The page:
Weekly Update: Oil and gas M&A still rife despite jittery markets

Eoin Coyne
Evaluate Energy

Over the past six months mass panic has gripped the financial markets, resulting in oil and gas stock prices diminishing by an average of 25% and the oil price by 15%, yet the thirst for oil and gas deals has shown little sign of being derailed, with depressed stock prices only serving to whet the appetite of cash rich companies targeting take-overs. 

The risk aversion that has become seemingly endemic in global markets has produced a large disparity between oil and gas company valuations. The larger (+$1 billion) companies have suffered a drop of 20% over the past six months, while small to mid-caps ($200 million to $1 billion) have fared even worse with an average 35% drop. Meanwhile, a small cap exploration company offering little protection in the form of a capitalised balance sheet or proven resources will be counting themselves lucky if they haven’t fallen by over 50%.

Underlying acquisition metrics have changed little during this time as evidenced by deals between major oil companies, whose cash positions mean they are in the advantageous position of not being required to turn to panic sells. The smaller cap companies however, laden with debt and barely existent revenue streams do not have the luxury of time and bargains are being found especially amongst the London AIM market. Encore Oil and Dominion Petroleum have been picked off this quarter for a fraction of their worth at the start of the year and the $42 billion of deals in the upstream sector during Q3 2011 is already looking like it will be surpassed in Q4 2011.

Kinder Morgan Inc. this week made a major consolidation in the gas transportation business of North America via a $38 billion (including debt) offer to acquire El Paso Corp. El Paso offers a considerable presence within the upstream sector with 137,000 boe/d of production but it is the midstream assets that Kinder Morgan are really after and they have already made known their intention to sell the upstream assets of El Paso. Using the 11.9x EBITDA multiple for the deal and the upstream segments earnings over the first year of 2011, would suggest a rudimentary valuation of close to $12 billion for the upstream assets. This would ignore the fact that the majority of El Paso’s portfolio is composed of gas and that even the undiscounted NPV of the assets falls short of this value. It is more likely that a figure of around $8 billion will achieved.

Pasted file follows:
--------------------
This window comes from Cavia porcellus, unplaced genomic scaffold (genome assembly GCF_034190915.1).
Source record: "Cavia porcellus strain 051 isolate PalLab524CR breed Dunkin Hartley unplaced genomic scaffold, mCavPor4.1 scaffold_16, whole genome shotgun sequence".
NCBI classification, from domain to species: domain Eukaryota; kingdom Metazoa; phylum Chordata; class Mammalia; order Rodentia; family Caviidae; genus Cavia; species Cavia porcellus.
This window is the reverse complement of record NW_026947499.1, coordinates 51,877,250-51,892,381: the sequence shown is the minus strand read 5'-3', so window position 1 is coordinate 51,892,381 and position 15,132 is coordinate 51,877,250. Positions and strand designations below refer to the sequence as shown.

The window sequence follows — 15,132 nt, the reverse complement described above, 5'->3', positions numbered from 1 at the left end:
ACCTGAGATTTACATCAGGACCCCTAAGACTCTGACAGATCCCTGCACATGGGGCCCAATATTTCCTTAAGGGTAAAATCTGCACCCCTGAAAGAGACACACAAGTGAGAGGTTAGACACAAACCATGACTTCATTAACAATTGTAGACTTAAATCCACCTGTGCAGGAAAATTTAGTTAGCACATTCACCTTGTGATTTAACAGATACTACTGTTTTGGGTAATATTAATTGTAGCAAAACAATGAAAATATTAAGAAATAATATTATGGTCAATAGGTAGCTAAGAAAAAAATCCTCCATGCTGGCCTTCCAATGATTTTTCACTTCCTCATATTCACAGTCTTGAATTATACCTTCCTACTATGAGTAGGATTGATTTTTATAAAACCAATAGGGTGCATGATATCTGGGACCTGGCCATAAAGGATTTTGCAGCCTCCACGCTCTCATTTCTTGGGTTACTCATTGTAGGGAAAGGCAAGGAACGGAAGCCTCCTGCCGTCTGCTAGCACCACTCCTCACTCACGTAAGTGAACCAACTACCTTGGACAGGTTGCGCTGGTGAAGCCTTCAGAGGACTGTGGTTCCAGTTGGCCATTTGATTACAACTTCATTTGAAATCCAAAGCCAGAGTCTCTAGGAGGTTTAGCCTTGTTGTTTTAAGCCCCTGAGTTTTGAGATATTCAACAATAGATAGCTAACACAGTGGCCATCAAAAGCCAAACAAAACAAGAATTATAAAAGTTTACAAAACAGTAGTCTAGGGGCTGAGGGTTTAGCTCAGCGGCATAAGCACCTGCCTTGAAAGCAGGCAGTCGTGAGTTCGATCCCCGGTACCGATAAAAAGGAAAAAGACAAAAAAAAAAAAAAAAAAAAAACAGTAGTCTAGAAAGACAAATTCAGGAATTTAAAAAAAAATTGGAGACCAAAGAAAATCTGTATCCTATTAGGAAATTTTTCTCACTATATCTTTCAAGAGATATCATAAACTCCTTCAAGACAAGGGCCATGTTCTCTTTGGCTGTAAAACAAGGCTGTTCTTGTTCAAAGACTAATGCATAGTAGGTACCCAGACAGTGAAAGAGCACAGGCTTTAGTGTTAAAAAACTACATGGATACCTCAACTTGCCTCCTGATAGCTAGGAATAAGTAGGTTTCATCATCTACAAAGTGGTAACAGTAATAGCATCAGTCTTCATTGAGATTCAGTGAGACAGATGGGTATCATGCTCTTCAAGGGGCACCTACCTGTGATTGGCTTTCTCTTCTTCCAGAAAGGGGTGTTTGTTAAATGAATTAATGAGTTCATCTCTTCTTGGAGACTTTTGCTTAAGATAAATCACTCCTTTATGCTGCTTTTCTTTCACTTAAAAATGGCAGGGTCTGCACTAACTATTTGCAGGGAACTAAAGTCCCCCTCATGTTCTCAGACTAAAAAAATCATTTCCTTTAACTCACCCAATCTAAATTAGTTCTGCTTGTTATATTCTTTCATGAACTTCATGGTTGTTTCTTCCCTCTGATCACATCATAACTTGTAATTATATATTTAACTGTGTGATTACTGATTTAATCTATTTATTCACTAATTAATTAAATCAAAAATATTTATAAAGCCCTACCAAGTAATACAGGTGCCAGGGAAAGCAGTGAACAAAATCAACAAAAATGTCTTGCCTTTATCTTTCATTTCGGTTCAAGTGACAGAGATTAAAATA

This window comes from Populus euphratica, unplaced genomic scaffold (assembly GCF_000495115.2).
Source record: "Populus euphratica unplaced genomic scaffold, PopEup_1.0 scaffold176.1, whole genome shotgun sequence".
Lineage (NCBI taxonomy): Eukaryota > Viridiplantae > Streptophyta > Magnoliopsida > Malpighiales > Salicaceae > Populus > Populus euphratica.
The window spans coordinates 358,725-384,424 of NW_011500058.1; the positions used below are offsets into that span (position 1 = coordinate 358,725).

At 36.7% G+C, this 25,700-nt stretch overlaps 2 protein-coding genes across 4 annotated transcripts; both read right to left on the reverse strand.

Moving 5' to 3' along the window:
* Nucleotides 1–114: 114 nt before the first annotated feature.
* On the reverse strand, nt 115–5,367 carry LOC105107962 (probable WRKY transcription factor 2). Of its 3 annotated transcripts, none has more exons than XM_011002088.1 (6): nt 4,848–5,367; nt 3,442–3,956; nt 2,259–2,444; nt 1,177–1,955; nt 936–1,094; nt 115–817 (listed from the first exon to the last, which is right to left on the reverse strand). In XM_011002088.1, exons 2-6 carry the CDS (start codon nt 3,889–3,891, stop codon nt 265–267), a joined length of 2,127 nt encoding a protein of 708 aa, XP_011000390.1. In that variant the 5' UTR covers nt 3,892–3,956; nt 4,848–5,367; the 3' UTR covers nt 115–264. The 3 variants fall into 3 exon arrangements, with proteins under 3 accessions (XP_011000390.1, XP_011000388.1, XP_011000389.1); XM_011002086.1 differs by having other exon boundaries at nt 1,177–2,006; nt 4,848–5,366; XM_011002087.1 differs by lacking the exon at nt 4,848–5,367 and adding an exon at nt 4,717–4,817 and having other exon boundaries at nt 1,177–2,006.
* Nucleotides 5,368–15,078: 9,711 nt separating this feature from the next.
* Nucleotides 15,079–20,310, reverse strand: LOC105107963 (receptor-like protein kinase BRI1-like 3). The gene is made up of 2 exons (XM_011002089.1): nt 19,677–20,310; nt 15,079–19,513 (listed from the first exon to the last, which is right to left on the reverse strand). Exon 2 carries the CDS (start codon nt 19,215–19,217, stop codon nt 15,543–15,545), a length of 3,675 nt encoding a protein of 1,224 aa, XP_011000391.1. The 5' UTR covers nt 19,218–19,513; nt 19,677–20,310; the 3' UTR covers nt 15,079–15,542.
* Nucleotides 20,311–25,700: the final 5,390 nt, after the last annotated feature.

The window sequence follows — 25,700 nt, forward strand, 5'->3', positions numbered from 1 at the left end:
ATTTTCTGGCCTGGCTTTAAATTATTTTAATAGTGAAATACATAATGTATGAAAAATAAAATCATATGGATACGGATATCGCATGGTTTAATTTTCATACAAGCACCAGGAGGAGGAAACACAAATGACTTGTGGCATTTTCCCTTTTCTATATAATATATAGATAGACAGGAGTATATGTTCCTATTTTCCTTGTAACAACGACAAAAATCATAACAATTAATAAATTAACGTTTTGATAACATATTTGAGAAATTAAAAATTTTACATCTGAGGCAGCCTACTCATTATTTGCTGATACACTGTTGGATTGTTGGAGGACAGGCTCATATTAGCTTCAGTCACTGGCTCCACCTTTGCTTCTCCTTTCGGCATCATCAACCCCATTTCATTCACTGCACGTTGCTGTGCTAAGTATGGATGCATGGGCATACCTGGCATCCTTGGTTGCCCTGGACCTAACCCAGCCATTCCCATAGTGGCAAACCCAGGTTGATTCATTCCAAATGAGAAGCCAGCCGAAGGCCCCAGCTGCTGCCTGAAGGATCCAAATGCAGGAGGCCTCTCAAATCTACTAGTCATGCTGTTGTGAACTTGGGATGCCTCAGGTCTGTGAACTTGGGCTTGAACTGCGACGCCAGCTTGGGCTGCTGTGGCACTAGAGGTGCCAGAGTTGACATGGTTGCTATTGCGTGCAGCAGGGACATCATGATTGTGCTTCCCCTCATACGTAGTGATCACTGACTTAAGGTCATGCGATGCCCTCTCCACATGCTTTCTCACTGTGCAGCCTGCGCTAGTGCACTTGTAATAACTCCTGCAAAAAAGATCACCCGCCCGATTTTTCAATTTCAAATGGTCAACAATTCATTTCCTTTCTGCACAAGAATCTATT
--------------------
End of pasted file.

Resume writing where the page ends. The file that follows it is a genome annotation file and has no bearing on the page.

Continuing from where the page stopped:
Statoil ASA also made a major investment in the US this week with a $4.7 billion offer for Brigham Exploration Company, owners of an extensive 364,000 acre position in the Bakken shale play. Statoil have a history of boldly moving into frontier areas of the US, including a major $3.4 billion deal in the Marcellus shale play as far back as 2008. Statoil has continued to pursue shale properties since this time but it is the newer oil bearing shale plays that has attracted the company’s interest in the past 12 months, with the main focus on the Eagle Ford shale play of Texas. Statoil’s policy looks to be paying off so far with the US gas price sitting as low as $3.50 per mcf currently, and the only viable solution to the supply and demand imbalance which will come from LNG export terminals still at least 4 years away.

In licensing news, Ireland reported the results of their 2011 Atlantic Margin round, which featured 12 companies bidding for blocks predominantly in the Porcupine basin off the West Coast of Ireland. 

Looking for previous deals? Check out the Weekly Updates page for archives.

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